Tuesday, April 8, 2008

Orthodoxy before the gospels

It is sometimes argued that since the gospels were written some time after the death of Our Lord they cannot be a reliable guide to His theology - particularly about Himself. Darrell Bock maintains that we have a good guide to the theology of the very early church from earlier sources reflecting a "core orthodoxy" well before the canon of the New Testament was established. An extended excerpt:

.... The question is how theology was passed on before there was a working New Testament to detail the theology and account of Jesus. This period without a New Testament represents a period of several decades, because the first books of the New Testament were written in the fifties of the first century and in all likelihood were completed in the nineties. It took another several decades for these books to function in any kind of concerted or organized-recognized manner as we use them today. .... How was theology passed on in this period without getting a significant variation in what was taught and believed? The claim...is that variation did exist because there was not yet a functioning canon. Theology in the earliest period was characterized by its variety, not its unity. This claim then is used to suggest that the idea of any kind of real orthodoxy (or better “proto-orthodoxy”) in the earliest period is exaggerated. ....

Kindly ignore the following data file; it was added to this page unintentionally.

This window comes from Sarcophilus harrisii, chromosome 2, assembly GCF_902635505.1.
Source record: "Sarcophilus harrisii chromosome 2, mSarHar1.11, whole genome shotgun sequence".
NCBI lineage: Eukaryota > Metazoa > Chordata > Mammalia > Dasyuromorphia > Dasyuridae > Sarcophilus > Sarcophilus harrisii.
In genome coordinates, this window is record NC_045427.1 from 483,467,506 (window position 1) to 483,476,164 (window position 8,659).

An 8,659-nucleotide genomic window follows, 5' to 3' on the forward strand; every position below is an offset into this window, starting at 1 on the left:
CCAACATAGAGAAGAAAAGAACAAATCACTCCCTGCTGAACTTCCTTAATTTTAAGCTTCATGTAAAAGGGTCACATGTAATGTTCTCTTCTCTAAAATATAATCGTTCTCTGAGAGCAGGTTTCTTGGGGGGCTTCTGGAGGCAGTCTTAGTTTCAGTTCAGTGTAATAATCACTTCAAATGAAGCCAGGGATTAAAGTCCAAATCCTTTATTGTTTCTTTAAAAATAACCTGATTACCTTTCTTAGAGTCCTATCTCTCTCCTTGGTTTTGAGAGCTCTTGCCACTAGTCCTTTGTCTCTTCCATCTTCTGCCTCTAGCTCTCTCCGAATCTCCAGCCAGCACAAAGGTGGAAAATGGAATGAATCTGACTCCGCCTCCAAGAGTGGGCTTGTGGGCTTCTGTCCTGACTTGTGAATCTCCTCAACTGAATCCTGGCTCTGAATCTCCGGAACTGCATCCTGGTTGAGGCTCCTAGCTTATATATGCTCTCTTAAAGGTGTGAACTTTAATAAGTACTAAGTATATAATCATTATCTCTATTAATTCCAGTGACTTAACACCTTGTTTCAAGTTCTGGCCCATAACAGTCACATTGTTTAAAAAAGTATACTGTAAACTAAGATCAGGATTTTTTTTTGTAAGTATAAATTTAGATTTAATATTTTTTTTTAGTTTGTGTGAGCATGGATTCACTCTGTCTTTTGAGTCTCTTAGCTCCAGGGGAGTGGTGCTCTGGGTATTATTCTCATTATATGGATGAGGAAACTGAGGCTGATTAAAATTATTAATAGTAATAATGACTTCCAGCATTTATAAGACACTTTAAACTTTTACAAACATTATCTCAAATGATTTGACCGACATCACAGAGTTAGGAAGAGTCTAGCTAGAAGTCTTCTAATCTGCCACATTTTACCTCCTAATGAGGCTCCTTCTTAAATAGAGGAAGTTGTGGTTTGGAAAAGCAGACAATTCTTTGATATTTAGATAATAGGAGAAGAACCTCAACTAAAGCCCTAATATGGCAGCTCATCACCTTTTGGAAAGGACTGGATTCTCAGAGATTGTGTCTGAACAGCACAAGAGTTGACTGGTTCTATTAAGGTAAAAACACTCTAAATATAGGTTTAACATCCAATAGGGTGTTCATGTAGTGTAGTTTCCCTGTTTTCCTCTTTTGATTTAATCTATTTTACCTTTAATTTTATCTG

This claim is important because it argues that no one approach to Christianity can claim to be the one going back to Jesus at the exclusion of other options. However, there is a response to this claim. It rotates around four areas of activity in the earliest churches and their worship services. Those four areas are Scripture (i.e., the Hebrew Bible, what we call the Old Testament), Schooling (Doctrinal summaries), Singing (early Christian hymns), and Sacraments (Baptism and the Lord’s Table). Through each of these means teachers passed on core Christian theology and taught in a culture that presented material by means of orally sharing it. ....

(1) Scripture. When the early church preached, it accepted as Scripture what most Jews recognized, the Hebrew Bible. This means that the early church presented the story of Jesus in the context of messianic and other texts that spoke of the decisive era of salvation. It means they accepted the creation accounts as meaning that God was the Creator of the world and of man, a point that would become crucial later when many Gnostic Christians would argue differently. ....

(2) Schooling. Here we have in mind short doctrinal summaries that were laid out in balanced lines and reflected the teaching and passing on of core church teaching. A survey of such texts shows key doctrines were included: Creation by God and Christ confessed as the activity of God (1 Cor 8:4–6), the belief in a material resurrection (1 Cor 15:3–5), the idea that Jesus is both Son of David and Son of God (Romans 1:2–4), Jesus, the one mediator between God and man through His death (1 Tim 2:5–6), or teaching on the grace of God motivating us to a life of honoring God until Jesus returns (Titus 2:11–14). In these verses alone, much of the core theology of the church is present. Such core teaching would stand against other ideas that would claim to be Christian in the first and second centuries.